12. Issue Categorization

13. Tone of Articles

14. Author Contributions

15. When Published

16. So what did they find? “Selected” findings for two of the issue cluster areas.

17. Homogeneity Fraternities/sororities were found to have the highest percentage of Whites as members. (Mayo, Murguía , & Padilla 95) The current sorority recruitment process discouraged African-American women from joining white sororities and promoted separatism. (Schmitz & Forbes, 94) Sororities were the most homogeneous of the student organizations studied. (Winston et al, 97) A woman who veiled suggested “The more hippie students find it very interesting to mix with you. . . . They’re all over it, . . . this global [community] thing. [Whereas] the sorority, fraternity type people have their reservations.” (Cole & Ahmadi, 03) Broido (2000) used an excerpt from an interview about a student expressing the difficulties of confronting racist attitudes in his fraternity.

18. Recruitment Female students joined sororities whose values closely matched their own. (Burnett, Vaughan, & Moody, 96) First generation students were less likely to join. (Pascarella, Wolniak, Pierson, & Terenzini, 03) First-year college women who chose to participate in sorority recruitment were more physically attractive, came from wealthier families, more frequently used alcohol, had a higher need for exhibitionism, and were more willing to attend parties where they may not fit in, compared to first-year college women who did not rush. (Atlas & Morier, 94)

19. A New Avenue Oracle: The Research Journal of the Association of Fraternity Advisors New Journal (2 issues in 05-06) Biannual, Online, Peer-Reviewed Journal Distribution of 1,500+ Inexpensive ( Will provide an avenue to deliver research to those who need it most: Staff/Leaders interested in fraternities/sororities.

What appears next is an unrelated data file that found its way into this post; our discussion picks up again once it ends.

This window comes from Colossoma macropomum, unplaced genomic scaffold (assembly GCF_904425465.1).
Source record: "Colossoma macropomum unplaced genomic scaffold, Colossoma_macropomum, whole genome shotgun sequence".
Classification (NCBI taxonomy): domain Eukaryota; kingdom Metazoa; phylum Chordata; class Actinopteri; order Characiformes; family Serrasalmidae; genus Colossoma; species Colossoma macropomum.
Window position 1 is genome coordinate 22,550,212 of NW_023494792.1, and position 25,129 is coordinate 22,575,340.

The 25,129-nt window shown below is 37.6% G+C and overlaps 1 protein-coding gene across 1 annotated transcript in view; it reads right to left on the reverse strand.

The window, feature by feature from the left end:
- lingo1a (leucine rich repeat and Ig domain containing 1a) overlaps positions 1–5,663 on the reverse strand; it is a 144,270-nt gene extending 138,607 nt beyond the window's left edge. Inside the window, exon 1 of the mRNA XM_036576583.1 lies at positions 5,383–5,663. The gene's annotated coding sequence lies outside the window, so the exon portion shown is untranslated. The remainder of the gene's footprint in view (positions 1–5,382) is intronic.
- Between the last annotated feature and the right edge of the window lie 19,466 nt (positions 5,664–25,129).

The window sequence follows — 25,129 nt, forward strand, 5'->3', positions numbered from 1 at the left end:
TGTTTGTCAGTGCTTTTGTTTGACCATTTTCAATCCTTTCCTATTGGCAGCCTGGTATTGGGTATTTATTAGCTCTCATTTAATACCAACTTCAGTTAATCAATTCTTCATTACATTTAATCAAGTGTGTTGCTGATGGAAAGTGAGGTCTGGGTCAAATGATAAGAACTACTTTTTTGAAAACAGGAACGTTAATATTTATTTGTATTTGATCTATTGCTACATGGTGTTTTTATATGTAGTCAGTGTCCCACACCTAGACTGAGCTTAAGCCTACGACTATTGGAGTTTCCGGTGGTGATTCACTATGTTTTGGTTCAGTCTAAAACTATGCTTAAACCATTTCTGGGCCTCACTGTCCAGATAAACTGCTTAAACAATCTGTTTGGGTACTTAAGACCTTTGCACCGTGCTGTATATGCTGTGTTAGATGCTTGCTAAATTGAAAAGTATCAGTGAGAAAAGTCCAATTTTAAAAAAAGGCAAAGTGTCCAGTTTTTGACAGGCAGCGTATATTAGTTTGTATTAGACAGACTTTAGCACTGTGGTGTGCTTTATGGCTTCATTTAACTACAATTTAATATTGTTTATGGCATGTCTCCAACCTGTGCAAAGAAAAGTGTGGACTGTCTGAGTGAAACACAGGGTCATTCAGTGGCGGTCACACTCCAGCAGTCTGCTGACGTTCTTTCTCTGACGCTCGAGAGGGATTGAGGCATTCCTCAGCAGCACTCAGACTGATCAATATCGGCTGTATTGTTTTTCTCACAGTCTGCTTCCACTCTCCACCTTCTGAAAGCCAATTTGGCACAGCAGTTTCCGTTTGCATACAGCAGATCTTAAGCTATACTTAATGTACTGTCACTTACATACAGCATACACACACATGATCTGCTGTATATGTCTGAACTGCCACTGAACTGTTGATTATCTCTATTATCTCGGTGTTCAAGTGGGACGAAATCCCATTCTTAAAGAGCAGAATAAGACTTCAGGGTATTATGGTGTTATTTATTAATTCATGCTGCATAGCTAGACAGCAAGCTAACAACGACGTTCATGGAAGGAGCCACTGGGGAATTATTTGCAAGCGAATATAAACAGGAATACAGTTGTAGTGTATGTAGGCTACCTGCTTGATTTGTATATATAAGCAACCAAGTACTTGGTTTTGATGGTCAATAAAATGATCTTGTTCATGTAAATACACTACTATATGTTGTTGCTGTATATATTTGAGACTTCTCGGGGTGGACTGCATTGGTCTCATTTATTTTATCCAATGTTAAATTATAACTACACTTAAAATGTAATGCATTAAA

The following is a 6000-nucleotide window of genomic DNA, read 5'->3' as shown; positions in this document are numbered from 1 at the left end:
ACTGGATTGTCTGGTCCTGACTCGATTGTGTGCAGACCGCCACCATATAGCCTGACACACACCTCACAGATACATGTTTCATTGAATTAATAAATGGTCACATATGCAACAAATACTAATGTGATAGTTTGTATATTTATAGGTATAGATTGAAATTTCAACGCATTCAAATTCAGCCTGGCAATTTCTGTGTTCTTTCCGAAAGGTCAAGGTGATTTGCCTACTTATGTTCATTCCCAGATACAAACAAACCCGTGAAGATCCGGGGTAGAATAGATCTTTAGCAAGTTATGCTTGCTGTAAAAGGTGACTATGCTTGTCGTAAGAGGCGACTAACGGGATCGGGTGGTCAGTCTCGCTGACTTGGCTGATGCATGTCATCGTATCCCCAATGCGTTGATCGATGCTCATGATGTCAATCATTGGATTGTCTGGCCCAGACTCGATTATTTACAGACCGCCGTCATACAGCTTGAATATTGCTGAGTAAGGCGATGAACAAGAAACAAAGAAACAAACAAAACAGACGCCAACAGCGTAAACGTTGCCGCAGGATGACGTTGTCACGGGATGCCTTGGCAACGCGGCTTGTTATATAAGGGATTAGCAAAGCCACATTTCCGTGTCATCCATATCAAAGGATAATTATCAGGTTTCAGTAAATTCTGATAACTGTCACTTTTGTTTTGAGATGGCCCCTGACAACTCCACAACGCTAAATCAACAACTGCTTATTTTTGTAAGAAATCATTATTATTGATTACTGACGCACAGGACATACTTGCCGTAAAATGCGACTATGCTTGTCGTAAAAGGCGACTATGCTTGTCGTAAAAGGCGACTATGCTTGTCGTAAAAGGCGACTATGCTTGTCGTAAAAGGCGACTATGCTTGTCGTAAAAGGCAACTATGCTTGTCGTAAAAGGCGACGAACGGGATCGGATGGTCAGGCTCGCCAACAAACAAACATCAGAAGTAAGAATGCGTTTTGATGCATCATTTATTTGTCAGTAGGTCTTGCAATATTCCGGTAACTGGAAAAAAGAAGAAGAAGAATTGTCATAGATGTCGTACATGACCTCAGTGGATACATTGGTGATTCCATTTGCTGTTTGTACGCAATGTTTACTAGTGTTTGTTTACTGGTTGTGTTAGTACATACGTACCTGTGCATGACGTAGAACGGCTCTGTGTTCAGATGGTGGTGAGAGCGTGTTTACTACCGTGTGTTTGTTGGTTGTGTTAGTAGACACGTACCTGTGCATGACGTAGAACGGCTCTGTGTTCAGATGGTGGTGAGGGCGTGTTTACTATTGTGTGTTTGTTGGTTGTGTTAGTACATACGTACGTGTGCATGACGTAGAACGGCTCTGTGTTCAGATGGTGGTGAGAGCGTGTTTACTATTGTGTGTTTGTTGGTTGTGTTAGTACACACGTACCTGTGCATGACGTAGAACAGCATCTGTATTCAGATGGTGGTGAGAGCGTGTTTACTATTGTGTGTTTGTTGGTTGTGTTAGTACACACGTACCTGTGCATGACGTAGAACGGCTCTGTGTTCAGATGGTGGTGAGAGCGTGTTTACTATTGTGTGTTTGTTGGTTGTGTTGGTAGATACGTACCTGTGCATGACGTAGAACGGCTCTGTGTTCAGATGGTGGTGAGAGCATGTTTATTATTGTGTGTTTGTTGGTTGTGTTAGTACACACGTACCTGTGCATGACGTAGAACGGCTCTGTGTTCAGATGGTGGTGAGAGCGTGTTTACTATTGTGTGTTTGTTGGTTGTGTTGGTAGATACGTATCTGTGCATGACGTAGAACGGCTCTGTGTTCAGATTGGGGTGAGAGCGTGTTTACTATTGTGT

20. Oracle: Content Summary Issue 1, August, 2005 A Content Analysis of a Decade of Fraternity/Sorority Scholarship in Student Affairs Research Journals?(Molasso) Elements of Credible Research (Eberly) An Exploratory Study of the Experiences of Gay, Lesbian and Bisexual Fraternity and Sorority Members Revisited?(Case, Hesp,& Eberly) Helping Fraternity and Sorority Members Understand Ritual (Callais) Issue 2, February, 2006 Fake-ID Use Among Fraternity/Sorority Members (Molasso) Gay Males in Fraternities (Trump & Wallace) Online Alcohol Health Education Curriculum Evaluation: Harm Reduction Findings Among Fraternity and Sorority Members (Wall) Definitions of Hazing: Differences Among Selected Student Organizations (Ellsworth) Effects of Fraternity/Sorority Membership and Recruitment Semester on GPA and Retention (Nelson, Halperin, Wasserman, Smith, & Graham)

21. Small Groups In small groups, answer the following three questions: How can our profession better encourage the publishing of research about fraternities/sororities? What specific issues/questions would you prioritize in future research? (Top 3) What specific issues/questions would you not prioritize in future research? (Bottom 3)

22. Questions or Comments?